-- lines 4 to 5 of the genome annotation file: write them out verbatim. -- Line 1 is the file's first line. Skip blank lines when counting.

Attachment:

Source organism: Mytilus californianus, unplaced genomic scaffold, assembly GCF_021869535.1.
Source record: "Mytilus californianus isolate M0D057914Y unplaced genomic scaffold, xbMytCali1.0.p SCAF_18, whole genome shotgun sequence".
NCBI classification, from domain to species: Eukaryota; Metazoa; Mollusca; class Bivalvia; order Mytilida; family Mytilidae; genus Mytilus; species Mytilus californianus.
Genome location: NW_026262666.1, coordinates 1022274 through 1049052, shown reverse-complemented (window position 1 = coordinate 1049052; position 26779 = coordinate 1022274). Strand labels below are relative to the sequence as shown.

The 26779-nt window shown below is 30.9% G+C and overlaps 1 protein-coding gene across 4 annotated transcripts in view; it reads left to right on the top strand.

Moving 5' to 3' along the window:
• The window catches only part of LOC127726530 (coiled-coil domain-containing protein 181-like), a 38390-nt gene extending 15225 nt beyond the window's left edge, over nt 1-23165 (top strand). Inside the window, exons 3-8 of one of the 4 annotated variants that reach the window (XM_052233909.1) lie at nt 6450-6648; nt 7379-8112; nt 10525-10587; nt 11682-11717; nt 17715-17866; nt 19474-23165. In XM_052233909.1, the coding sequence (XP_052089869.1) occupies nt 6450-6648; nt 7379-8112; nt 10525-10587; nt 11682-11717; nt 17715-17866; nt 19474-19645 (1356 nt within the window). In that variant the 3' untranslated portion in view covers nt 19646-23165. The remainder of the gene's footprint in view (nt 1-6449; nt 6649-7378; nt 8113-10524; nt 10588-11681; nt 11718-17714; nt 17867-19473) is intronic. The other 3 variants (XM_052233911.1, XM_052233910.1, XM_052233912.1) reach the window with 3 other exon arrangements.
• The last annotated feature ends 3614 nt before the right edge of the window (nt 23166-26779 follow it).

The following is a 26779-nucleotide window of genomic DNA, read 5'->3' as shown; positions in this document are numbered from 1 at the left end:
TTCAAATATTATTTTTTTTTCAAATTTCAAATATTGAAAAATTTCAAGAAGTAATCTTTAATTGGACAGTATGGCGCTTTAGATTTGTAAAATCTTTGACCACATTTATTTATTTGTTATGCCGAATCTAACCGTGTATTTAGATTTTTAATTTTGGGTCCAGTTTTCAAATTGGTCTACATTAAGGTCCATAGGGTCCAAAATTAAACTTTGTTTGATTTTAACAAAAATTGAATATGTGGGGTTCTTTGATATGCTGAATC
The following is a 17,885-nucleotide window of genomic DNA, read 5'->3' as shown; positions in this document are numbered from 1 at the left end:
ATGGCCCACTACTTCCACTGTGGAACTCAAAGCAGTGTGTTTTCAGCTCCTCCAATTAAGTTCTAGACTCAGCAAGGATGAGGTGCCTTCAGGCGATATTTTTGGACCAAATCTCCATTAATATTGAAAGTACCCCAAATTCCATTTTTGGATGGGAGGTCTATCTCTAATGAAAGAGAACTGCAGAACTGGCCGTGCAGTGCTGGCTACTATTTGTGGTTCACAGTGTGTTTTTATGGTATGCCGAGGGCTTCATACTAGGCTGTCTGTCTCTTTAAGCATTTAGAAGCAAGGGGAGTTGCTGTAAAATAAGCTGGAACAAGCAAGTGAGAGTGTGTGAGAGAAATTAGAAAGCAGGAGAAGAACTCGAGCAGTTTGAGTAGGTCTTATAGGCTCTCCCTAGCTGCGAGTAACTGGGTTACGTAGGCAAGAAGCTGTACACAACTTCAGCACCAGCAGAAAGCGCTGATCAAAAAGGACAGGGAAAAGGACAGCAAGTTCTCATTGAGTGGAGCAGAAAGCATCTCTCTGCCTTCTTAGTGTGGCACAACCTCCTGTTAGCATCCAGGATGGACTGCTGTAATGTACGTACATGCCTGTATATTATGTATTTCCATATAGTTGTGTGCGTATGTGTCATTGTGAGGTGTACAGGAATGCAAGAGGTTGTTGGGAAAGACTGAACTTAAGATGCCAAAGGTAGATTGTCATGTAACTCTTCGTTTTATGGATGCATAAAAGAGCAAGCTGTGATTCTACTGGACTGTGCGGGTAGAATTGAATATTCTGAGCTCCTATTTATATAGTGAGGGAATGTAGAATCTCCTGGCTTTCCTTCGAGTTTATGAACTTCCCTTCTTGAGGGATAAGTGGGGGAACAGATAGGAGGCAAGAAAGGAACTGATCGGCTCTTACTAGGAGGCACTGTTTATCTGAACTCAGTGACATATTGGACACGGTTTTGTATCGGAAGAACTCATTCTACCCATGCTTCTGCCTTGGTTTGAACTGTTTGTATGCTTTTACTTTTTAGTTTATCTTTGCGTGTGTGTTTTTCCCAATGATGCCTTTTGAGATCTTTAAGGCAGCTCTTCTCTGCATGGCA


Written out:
Genome location: NW_026262666.1, coordinates 1022274 through 1049052, shown reverse-complemented (window position 1 = coordinate 1049052; position 26779 = coordinate 1022274). Strand labels below are relative to the sequence as shown.

The 26779-nt window shown below is 30.9% G+C and overlaps 1 protein-coding gene across 4 annotated transcripts in view; it reads left to right on the top strand.